Market decline

Market decline looks like short-term pullback for now, analysts say

Traders work on the floor of the New York Stock Exchange.


Stocks are in a turbulent period now, and technical analysts say it looks like a short-term pullback.

Strategists say it would make sense for this week’s sales to fit into the pattern of many pullbacks with a 3-5% drop.

But corporate earnings season could decide the fate of the sell-off, which carried the S&P 500 to Tuesday’s close of 4,134, a drop of 1.2% from Friday’s record highs.

“This is the rapid downward movement to relieve the overbought nature of the market,” said Scott Redler, strategic director of It follows the short-term technical characteristics of the market. “A normal withdrawal can see 3,983-4,000 and still be healthy.”

Redler said the 50-day moving average at 3,985 was an intermediate support level since November, and the S&P 500 has not traded below for more than about a session since.

If the index goes below the 50-day moving average, it could be a sign of negative momentum.

“The past week has been frustrating.… The S&P was at an all time high as many growth stocks were battered,” Redler said.

He said that while it looks like the sale will be shallow, it is still not clear that it will be.

Strategists said 4,000 could support the S&P 500.

“It’s a refreshing break,” said Ari Wald, head of technical analysis at Oppenheimer.

“It does not change our longer term outlook that the bull market is still intact. It is continued consolidation after the S&P 500 has surged,” he added.

Redler said the sale of high-growth names, including special purpose acquisition companies and clean energy stocks, and the volatility of cryptocurrencies were seen as potential warnings of a wider decline. market – but that remains to be seen.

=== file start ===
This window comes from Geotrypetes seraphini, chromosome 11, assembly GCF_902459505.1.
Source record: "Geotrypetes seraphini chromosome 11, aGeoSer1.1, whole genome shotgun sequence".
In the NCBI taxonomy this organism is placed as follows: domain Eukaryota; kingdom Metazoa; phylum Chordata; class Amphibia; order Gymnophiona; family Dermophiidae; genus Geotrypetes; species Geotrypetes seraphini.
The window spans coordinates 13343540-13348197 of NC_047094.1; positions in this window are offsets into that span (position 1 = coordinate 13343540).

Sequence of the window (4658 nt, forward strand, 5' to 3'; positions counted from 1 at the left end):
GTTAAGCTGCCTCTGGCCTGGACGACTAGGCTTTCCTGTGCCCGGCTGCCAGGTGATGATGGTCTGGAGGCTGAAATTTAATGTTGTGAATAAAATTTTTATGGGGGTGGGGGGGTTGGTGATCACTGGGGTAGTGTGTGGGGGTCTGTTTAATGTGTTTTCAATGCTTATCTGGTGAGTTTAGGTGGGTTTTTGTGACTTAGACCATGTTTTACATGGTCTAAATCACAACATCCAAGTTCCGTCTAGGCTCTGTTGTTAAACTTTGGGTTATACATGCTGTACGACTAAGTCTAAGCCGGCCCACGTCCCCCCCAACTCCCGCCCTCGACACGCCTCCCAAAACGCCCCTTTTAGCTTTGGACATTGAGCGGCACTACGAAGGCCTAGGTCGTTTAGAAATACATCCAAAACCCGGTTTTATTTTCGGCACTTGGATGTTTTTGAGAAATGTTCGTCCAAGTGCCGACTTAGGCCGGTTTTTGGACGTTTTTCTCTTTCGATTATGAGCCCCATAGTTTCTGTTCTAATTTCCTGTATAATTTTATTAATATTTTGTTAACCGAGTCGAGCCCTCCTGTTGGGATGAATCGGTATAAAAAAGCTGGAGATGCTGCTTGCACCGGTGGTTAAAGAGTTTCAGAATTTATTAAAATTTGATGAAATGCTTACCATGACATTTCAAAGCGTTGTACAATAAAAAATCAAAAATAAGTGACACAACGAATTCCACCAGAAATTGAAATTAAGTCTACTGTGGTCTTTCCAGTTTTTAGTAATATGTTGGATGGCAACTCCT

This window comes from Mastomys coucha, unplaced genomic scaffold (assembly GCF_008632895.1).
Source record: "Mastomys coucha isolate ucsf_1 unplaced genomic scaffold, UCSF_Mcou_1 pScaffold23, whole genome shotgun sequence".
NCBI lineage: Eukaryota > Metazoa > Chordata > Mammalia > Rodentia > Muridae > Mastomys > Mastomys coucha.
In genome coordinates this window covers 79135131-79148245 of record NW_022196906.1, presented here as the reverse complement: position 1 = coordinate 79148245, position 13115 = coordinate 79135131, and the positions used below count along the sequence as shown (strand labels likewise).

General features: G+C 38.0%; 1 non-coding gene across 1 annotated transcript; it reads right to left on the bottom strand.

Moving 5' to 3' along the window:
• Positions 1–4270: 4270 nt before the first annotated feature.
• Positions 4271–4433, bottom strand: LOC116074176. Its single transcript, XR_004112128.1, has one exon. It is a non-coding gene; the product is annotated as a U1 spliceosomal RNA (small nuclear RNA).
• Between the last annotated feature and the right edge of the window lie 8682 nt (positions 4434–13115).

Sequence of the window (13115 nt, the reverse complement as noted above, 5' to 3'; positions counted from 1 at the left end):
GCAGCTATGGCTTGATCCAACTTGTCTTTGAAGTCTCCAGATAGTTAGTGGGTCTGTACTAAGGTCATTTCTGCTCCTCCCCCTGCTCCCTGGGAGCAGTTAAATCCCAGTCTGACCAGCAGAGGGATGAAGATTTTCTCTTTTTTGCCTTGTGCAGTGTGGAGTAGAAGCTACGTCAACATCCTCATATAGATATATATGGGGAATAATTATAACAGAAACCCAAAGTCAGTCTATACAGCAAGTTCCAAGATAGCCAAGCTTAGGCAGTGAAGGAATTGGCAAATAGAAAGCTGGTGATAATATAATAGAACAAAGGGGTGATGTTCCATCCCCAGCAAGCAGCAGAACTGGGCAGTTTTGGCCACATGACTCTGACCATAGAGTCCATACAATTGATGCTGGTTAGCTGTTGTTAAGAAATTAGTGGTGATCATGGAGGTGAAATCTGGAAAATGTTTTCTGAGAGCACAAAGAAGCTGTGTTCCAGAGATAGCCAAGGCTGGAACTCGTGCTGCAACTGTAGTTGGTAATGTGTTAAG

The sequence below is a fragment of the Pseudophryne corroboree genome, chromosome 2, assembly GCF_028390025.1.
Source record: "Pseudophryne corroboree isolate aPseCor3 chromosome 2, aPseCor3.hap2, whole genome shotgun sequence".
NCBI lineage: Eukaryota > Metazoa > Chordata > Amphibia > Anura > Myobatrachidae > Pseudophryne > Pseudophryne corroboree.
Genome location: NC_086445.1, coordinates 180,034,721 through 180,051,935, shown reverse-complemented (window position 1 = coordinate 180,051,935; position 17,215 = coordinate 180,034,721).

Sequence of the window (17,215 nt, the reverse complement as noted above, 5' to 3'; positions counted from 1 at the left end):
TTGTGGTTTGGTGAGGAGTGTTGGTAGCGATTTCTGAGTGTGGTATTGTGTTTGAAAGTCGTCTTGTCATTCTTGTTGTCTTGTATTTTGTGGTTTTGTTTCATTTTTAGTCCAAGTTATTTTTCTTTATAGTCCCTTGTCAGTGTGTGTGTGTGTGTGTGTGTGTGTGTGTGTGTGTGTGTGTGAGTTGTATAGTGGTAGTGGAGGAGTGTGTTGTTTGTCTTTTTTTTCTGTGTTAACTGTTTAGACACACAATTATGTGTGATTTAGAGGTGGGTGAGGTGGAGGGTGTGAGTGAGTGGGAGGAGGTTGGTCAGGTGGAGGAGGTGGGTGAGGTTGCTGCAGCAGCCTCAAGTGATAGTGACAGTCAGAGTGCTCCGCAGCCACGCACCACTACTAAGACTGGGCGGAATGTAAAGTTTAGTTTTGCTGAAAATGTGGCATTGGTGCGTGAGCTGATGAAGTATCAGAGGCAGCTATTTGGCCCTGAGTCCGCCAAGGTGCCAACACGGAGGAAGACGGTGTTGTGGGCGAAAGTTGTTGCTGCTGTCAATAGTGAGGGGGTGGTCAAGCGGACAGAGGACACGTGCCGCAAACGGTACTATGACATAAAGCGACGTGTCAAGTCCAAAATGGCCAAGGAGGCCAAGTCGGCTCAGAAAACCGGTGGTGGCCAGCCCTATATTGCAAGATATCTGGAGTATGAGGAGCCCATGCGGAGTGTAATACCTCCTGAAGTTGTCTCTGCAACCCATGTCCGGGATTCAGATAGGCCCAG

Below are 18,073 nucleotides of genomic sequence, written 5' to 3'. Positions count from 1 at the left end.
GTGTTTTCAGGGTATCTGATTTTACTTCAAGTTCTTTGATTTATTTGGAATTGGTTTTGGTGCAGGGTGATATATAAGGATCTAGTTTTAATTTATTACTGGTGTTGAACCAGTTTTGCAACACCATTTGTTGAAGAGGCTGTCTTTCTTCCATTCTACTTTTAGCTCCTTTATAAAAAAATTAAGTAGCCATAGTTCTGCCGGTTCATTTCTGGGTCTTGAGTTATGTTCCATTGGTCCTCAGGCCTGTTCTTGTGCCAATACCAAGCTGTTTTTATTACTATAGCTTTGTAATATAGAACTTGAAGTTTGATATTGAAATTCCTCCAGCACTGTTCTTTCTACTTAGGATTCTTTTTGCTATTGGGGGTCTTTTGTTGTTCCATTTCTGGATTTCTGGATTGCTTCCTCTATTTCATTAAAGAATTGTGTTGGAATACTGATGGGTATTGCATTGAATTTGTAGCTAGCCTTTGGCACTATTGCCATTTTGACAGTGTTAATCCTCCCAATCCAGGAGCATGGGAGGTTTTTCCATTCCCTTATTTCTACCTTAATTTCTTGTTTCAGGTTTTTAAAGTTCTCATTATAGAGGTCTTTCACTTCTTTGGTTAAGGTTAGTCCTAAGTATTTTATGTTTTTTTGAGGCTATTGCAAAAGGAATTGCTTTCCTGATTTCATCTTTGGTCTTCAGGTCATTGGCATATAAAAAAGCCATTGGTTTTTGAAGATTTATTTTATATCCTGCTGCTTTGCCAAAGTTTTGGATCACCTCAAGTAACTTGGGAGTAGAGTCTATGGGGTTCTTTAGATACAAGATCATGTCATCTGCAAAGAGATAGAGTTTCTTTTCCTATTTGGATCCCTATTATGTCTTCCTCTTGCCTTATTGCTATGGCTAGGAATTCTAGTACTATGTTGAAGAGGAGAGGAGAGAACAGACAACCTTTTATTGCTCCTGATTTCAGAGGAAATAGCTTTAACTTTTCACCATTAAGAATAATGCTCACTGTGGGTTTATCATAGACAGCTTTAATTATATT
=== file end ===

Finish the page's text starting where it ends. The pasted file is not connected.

“If that were to be the case, this would really be how the FAANG names, which have been strong for the past two weeks, pay off over the next few days,” Redler said.

The first of the FAANG companies to report was Netflix, which released its results after Tuesday’s close. The title plunged after reporting 3.98 million new subscribers, well below the expected 6.4 million.

Other FAANG names – Alphabet, Amazon and Facebook – report next week.

“The next three or four days here will decide whether we move to S&P 4,000, which will only test the previous breakout,” Redler said. He said Netflix could weigh in on high-growth tech.

The market liquidation matches the expected seasonal pattern for April trading, where the S&P 500 is typically higher, but the first half of the month is the strongest time. The index is up about 4% for the month so far.

“It was suddenly overbought,” said Quincy Krosby, chief markets strategist at Prudential Financial. “It’s healthy to see the massive sell. Obviously you are always worried about a deeper sell, but you probably aren’t.”

She said it’s a change of tone when the buyers don’t come in right away and buy the drop.

“The point is, we have an overbought market that goes into liquidation when we look at some of the metrics we use,” Krosby said. “Then you started to have concerns about the recovery. You have concerns about Covid. You have concerns about vaccines. “

Some of the defensive sectors have outperformed recently. Utilities are up 0.8% in the last two sessions and over 9% in the last month. Real estate investment trusts have been the best performers of the week so far, up 1.5%.

Consumer discretionary, financials and energy are all down more than 2% since the start of the week.

Krosby said she was concerned about the outperformance of defensive utilities, but found that the utilities that will benefit from the infrastructure spending are the ones with the higher prices.